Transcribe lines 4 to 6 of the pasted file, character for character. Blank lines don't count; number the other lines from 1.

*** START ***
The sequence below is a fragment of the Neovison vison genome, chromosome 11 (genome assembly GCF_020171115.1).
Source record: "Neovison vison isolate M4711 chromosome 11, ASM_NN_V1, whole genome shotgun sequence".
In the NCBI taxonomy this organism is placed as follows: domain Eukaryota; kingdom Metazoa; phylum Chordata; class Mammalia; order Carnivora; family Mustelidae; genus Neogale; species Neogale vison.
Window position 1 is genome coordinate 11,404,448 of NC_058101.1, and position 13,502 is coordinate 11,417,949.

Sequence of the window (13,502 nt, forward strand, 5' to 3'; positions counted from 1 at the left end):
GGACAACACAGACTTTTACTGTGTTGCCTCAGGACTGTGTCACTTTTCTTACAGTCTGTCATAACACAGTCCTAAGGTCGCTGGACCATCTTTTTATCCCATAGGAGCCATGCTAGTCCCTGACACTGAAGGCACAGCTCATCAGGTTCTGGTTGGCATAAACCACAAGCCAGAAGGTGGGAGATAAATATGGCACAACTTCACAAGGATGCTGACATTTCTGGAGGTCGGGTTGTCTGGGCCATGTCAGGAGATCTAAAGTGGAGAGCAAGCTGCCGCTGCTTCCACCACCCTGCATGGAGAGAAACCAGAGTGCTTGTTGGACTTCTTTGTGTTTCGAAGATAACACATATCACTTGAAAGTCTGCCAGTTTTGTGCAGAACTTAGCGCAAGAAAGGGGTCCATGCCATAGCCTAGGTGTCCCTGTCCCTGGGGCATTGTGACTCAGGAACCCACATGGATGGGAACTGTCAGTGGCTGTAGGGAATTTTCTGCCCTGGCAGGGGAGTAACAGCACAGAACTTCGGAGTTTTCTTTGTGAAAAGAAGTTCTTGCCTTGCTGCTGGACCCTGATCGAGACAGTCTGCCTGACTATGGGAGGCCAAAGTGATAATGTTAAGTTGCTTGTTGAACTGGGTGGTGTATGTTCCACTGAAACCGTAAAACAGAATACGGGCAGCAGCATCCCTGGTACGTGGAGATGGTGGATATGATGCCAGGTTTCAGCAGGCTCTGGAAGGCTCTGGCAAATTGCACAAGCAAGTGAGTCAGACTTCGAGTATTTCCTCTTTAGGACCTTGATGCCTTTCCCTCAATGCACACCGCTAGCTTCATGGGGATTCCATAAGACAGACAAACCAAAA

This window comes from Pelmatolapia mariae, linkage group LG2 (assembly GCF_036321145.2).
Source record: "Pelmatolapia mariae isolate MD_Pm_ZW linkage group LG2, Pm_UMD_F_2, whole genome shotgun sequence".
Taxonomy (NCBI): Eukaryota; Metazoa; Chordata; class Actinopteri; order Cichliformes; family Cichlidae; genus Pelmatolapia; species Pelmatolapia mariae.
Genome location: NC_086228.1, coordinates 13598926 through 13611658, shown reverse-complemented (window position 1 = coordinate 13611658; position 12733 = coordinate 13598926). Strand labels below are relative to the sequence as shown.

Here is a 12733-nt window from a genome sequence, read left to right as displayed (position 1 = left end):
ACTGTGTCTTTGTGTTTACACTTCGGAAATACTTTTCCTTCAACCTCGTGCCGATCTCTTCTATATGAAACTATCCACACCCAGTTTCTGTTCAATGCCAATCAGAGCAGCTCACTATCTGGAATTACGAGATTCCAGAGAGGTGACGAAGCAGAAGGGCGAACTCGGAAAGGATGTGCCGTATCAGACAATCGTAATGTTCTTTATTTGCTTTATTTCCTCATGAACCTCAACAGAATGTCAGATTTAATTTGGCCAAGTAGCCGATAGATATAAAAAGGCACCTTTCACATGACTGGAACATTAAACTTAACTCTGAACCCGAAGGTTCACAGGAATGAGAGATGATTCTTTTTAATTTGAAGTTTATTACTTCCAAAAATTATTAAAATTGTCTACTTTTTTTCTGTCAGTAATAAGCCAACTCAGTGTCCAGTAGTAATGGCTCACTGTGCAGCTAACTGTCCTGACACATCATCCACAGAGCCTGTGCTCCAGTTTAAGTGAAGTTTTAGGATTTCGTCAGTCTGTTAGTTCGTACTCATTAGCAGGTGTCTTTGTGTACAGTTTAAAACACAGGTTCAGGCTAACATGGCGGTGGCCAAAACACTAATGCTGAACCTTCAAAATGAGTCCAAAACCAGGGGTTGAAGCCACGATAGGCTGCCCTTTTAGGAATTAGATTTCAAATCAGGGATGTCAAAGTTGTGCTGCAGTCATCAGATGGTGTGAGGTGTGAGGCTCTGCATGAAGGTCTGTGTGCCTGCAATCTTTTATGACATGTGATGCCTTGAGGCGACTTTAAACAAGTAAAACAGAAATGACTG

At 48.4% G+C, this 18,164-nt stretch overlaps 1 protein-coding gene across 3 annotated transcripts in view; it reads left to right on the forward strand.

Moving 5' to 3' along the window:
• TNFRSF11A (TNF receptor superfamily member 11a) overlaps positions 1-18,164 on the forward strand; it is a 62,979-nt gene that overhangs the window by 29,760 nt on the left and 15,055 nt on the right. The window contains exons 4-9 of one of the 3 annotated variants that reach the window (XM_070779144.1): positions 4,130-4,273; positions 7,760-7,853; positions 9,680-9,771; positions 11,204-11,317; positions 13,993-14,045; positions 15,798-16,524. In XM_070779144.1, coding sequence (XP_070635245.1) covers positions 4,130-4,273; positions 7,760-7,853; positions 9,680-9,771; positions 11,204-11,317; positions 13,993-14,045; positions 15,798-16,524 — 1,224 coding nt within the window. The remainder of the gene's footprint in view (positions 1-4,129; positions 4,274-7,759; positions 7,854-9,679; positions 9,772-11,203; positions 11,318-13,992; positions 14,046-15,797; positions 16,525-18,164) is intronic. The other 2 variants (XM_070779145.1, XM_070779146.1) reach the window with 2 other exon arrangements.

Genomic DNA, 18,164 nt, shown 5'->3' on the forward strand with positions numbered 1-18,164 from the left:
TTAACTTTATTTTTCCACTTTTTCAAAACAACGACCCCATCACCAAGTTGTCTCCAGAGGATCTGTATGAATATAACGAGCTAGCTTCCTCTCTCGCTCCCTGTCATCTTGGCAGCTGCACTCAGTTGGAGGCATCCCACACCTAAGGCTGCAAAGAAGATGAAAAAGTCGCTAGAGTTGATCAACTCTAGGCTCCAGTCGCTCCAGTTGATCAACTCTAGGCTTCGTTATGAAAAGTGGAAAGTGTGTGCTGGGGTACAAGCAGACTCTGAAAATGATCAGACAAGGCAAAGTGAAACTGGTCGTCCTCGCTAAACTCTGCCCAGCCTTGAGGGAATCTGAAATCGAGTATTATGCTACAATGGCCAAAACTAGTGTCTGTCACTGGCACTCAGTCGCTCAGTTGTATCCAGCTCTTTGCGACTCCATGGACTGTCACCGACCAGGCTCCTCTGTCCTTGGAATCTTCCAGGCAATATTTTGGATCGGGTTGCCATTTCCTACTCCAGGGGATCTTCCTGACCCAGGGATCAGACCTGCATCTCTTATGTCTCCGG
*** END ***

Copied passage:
Window position 1 is genome coordinate 11,404,448 of NC_058101.1, and position 13,502 is coordinate 11,417,949.

Sequence of the window (13,502 nt, forward strand, 5' to 3'; positions counted from 1 at the left end):
GGACAACACAGACTTTTACTGTGTTGCCTCAGGACTGTGTCACTTTTCTTACAGTCTGTCATAACACAGTCCTAAGGTCGCTGGACCATCTTTTTATCCCATAGGAGCCATGCTAGTCCCTGACACTGAAGGCACAGCTCATCAGGTTCTGGTTGGCATAAACCACAAGCCAGAAGGTGGGAGATAAATATGGCACAACTTCACAAGGATGCTGACATTTCTGGAGGTCGGGTTGTCTGGGCCATGTCAGGAGATCTAAAGTGGAGAGCAAGCTGCCGCTGCTTCCACCACCCTGCATGGAGAGAAACCAGAGTGCTTGTTGGACTTCTTTGTGTTTCGAAGATAACACATATCACTTGAAAGTCTGCCAGTTTTGTGCAGAACTTAGCGCAAGAAAGGGGTCCATGCCATAGCCTAGGTGTCCCTGTCCCTGGGGCATTGTGACTCAGGAACCCACATGGATGGGAACTGTCAGTGGCTGTAGGGAATTTTCTGCCCTGGCAGGGGAGTAACAGCACAGAACTTCGGAGTTTTCTTTGTGAAAAGAAGTTCTTGCCTTGCTGCTGGACCCTGATCGAGACAGTCTGCCTGACTATGGGAGGCCAAAGTGATAATGTTAAGTTGCTTGTTGAACTGGGTGGTGTATGTTCCACTGAAACCGTAAAACAGAATACGGGCAGCAGCATCCCTGGTACGTGGAGATGGTGGATATGATGCCAGGTTTCAGCAGGCTCTGGAAGGCTCTGGCAAATTGCACAAGCAAGTGAGTCAGACTTCGAGTATTTCCTCTTTAGGACCTTGATGCCTTTCCCTCAATGCACACCGCTAGCTTCATGGGGATTCCATAAGACAGACAAACCAAAA